The Perils of Polarization

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Back to Article

The Perils of Polarization

(Julia Comerford/The Fordham Ram)

(Julia Comerford/The Fordham Ram)

(Julia Comerford/The Fordham Ram)

(Julia Comerford/The Fordham Ram)

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By Donald Dugan

In his first inaugural address, President Lincoln pushed for a compromise between Northern and Southern sympathizers that was vital to the preservation of the Union.

His calls for unity and disapproval of violent conflict encouraged conversation between leading representatives on both sides.

Although this address was given in a vastly different era, parallels can be drawn between the polarization in his era and ours.

Appreciating the balance of dialogue that Lincoln’s first inaugural speech strove to encompass is vital in understanding how members of our current society can begin to depolarize from within.

The United States has experienced a steady increase in polarization since the 1980s. Greg Lukianoff defines particularly effective polarization as “people who can identify with either two main political parties increasingly hate or fear the other party” in his book.

This fact along with an increased understanding of Lincoln’s Inaugural address dialogue, inspired me to observe the way both conversation and compromise is viewed in my personal life.

I wanted to know how people reacted to conversation. Did they refrain from expressing their full views? Did the conversation end in anger and regret? Or did they learn something from an opposing view?

Family events are often a breeding ground for political disagreement as close members of a group feel comfortable expressing differing views. At one of my family’s recent events, a small conversation began across the table between two members which began to intensify as both individuals felt great importance over their opinions. The conversation was interrupted by a third party, who argued that these sorts of disagreements had no place at Easter Brunch.

While this was an understandable request, I disagreed with the philosophy behind it. My uncle and I, a family member who I debate with furiously and often, stepped in. We argued that the conversation should go on.

This request was not rooted in my uncle’s and my contentious attitudes, but in the productive past experience of debating one another. As our constant debates forced us to question our beliefs, they not only helped solidify our opinions but also exposed us to information unfamiliar to us.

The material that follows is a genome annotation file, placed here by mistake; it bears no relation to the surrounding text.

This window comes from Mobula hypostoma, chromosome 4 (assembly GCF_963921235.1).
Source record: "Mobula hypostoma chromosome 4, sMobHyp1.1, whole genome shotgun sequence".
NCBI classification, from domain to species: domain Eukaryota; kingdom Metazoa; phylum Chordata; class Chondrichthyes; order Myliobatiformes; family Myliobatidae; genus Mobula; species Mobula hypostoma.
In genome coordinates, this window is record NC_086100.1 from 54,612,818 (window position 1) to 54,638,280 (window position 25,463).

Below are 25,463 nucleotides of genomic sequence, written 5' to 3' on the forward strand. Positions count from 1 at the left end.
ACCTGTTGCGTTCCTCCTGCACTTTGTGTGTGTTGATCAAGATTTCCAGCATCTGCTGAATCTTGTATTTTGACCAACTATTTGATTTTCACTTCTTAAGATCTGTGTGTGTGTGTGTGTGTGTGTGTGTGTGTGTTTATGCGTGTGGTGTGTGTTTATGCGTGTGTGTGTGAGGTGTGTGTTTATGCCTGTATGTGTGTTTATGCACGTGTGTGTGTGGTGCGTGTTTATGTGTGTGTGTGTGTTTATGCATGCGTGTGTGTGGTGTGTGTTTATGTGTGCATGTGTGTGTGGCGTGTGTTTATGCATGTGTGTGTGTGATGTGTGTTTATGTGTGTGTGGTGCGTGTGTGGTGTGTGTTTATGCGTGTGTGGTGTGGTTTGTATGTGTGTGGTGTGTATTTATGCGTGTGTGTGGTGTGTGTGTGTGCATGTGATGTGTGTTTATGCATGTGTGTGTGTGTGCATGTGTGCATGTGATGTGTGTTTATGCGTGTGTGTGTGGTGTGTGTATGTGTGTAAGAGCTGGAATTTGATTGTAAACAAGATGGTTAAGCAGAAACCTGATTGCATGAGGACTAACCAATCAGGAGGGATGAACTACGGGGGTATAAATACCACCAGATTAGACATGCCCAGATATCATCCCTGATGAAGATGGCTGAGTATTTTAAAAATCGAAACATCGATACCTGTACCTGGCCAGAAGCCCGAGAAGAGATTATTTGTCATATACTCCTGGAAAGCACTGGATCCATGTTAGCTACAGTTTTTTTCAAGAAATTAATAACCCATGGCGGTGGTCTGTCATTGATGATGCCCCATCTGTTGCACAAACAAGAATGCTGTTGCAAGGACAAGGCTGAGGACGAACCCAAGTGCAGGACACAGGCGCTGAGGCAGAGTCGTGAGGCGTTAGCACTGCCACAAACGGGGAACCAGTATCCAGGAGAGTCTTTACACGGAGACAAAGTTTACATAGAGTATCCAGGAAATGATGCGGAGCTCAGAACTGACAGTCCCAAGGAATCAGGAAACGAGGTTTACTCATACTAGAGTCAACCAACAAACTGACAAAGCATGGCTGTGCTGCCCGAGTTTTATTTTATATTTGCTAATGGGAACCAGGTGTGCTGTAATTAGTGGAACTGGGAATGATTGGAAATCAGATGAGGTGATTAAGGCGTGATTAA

Although it had occurred in my personal life, I was curious to see how this issue was being addressed across the country. I then came across an article published in the Washington Post titled “Politicians can’t seem to do it, but these citizens are learning how to find common ground.” The author Colby Itkowitz illustrates the conversation patterns of Americans in a post 2016 country.

One particular American citizen quoted in the article, Donna Murphy expressed the pressure she experienced speaking to people with different political opinions. She said she and others in her life were afraid to talk about politics because they felt it could escalate to a shouting match rather than a productive dialogue.

She claimed that without speaking to people who disagreed with her, there was no possibility that she or whoever she was debating with could move forward on an issue.

As the Washington Post article continues, it begins to highlight an organization named Better Angels. Aimed at depolarizing the United States’ political landscape, it hosts conferences all across the country where people with opposing political views sit down and have a conversation.

These conversations aren’t aimed at convincing one group of another’s ideas but are simply aimed at getting both groups to understand the opposition’s views. With an organized start to fixing the polarization that occurs in our society, I believe it will inspire private conversations of the same depth.

Using these ideals as example, I believe that dialogues like these can occur not only in organized settings but in everyday life, about any topic, and with any person.

I use this column to make a call to each person reading this to challenge your prior convictions every day. In a world of distractions, take the time to connect with one another regardless of the emotion you may feel during the process.